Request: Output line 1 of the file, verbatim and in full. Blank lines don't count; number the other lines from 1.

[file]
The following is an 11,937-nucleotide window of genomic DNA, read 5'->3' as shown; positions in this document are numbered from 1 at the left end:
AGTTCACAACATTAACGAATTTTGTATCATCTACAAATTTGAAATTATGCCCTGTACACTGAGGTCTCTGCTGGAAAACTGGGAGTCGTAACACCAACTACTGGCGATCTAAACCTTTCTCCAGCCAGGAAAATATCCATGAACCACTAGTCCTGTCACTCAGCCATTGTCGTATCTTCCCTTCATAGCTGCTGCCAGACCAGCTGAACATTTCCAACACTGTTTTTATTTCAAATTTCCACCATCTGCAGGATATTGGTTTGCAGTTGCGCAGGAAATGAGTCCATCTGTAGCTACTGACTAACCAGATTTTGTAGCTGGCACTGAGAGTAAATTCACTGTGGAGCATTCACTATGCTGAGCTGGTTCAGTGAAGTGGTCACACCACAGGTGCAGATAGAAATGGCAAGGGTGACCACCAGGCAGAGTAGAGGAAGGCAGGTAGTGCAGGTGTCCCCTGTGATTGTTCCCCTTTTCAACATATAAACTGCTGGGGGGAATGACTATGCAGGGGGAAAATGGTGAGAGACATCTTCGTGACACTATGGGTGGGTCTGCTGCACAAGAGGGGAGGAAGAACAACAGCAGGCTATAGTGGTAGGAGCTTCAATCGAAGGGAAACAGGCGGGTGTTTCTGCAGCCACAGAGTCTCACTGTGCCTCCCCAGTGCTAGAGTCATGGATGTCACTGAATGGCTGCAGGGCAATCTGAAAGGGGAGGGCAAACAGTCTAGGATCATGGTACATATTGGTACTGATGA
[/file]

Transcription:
The following is an 11,937-nucleotide window of genomic DNA, read 5'->3' as shown; positions in this document are numbered from 1 at the left end: